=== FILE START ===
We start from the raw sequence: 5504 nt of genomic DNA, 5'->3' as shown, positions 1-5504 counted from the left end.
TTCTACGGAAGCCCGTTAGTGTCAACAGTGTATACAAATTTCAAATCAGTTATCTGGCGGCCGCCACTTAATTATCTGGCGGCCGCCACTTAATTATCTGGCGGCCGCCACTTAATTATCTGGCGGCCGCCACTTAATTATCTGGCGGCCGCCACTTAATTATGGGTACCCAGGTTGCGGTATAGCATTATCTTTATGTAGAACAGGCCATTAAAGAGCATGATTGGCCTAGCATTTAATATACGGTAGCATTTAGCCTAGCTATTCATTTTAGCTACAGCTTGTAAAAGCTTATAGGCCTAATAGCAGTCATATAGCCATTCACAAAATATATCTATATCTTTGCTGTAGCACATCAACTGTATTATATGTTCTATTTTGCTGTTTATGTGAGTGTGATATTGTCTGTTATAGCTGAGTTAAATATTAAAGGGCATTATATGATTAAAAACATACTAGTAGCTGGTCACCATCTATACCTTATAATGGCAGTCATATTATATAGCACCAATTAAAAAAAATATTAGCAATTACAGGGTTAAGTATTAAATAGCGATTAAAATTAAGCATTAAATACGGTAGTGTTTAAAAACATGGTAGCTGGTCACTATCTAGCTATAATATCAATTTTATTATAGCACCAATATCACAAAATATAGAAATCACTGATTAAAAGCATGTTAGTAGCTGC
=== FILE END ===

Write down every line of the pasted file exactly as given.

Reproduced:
We start from the raw sequence: 5504 nt of genomic DNA, 5'->3' as shown, positions 1-5504 counted from the left end.
TTCTACGGAAGCCCGTTAGTGTCAACAGTGTATACAAATTTCAAATCAGTTATCTGGCGGCCGCCACTTAATTATCTGGCGGCCGCCACTTAATTATCTGGCGGCCGCCACTTAATTATCTGGCGGCCGCCACTTAATTATCTGGCGGCCGCCACTTAATTATGGGTACCCAGGTTGCGGTATAGCATTATCTTTATGTAGAACAGGCCATTAAAGAGCATGATTGGCCTAGCATTTAATATACGGTAGCATTTAGCCTAGCTATTCATTTTAGCTACAGCTTGTAAAAGCTTATAGGCCTAATAGCAGTCATATAGCCATTCACAAAATATATCTATATCTTTGCTGTAGCACATCAACTGTATTATATGTTCTATTTTGCTGTTTATGTGAGTGTGATATTGTCTGTTATAGCTGAGTTAAATATTAAAGGGCATTATATGATTAAAAACATACTAGTAGCTGGTCACCATCTATACCTTATAATGGCAGTCATATTATATAGCACCAATTAAAAAAAATATTAGCAATTACAGGGTTAAGTATTAAATAGCGATTAAAATTAAGCATTAAATACGGTAGTGTTTAAAAACATGGTAGCTGGTCACTATCTAGCTATAATATCAATTTTATTATAGCACCAATATCACAAAATATAGAAATCACTGATTAAAAGCATGTTAGTAGCTGC